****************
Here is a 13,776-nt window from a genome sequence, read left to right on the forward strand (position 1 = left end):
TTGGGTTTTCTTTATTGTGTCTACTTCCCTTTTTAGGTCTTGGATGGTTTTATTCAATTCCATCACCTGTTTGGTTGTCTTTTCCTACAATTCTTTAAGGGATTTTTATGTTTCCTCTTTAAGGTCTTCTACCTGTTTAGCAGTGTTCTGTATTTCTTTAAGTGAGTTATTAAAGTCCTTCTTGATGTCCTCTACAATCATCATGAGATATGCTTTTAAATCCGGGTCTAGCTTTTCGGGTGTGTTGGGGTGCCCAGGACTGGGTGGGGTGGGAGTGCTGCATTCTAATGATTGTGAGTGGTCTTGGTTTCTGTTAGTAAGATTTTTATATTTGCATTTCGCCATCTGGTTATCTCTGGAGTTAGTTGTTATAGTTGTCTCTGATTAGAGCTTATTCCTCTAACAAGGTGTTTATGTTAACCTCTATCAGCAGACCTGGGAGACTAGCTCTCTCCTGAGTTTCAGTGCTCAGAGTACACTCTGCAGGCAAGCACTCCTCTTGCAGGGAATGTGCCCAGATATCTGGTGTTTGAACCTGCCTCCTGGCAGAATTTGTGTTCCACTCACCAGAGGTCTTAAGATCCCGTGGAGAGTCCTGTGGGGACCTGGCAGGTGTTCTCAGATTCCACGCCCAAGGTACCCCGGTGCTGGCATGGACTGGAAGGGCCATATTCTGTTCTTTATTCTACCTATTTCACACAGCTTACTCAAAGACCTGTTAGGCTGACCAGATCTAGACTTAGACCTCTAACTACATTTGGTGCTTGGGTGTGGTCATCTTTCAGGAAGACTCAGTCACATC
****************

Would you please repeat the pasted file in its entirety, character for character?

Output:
Here is a 13,776-nt window from a genome sequence, read left to right on the forward strand (position 1 = left end):
TTGGGTTTTCTTTATTGTGTCTACTTCCCTTTTTAGGTCTTGGATGGTTTTATTCAATTCCATCACCTGTTTGGTTGTCTTTTCCTACAATTCTTTAAGGGATTTTTATGTTTCCTCTTTAAGGTCTTCTACCTGTTTAGCAGTGTTCTGTATTTCTTTAAGTGAGTTATTAAAGTCCTTCTTGATGTCCTCTACAATCATCATGAGATATGCTTTTAAATCCGGGTCTAGCTTTTCGGGTGTGTTGGGGTGCCCAGGACTGGGTGGGGTGGGAGTGCTGCATTCTAATGATTGTGAGTGGTCTTGGTTTCTGTTAGTAAGATTTTTATATTTGCATTTCGCCATCTGGTTATCTCTGGAGTTAGTTGTTATAGTTGTCTCTGATTAGAGCTTATTCCTCTAACAAGGTGTTTATGTTAACCTCTATCAGCAGACCTGGGAGACTAGCTCTCTCCTGAGTTTCAGTGCTCAGAGTACACTCTGCAGGCAAGCACTCCTCTTGCAGGGAATGTGCCCAGATATCTGGTGTTTGAACCTGCCTCCTGGCAGAATTTGTGTTCCACTCACCAGAGGTCTTAAGATCCCGTGGAGAGTCCTGTGGGGACCTGGCAGGTGTTCTCAGATTCCACGCCCAAGGTACCCCGGTGCTGGCATGGACTGGAAGGGCCATATTCTGTTCTTTATTCTACCTATTTCACACAGCTTACTCAAAGACCTGTTAGGCTGACCAGATCTAGACTTAGACCTCTAACTACATTTGGTGCTTGGGTGTGGTCATCTTTCAGGAAGACTCAGTCACATC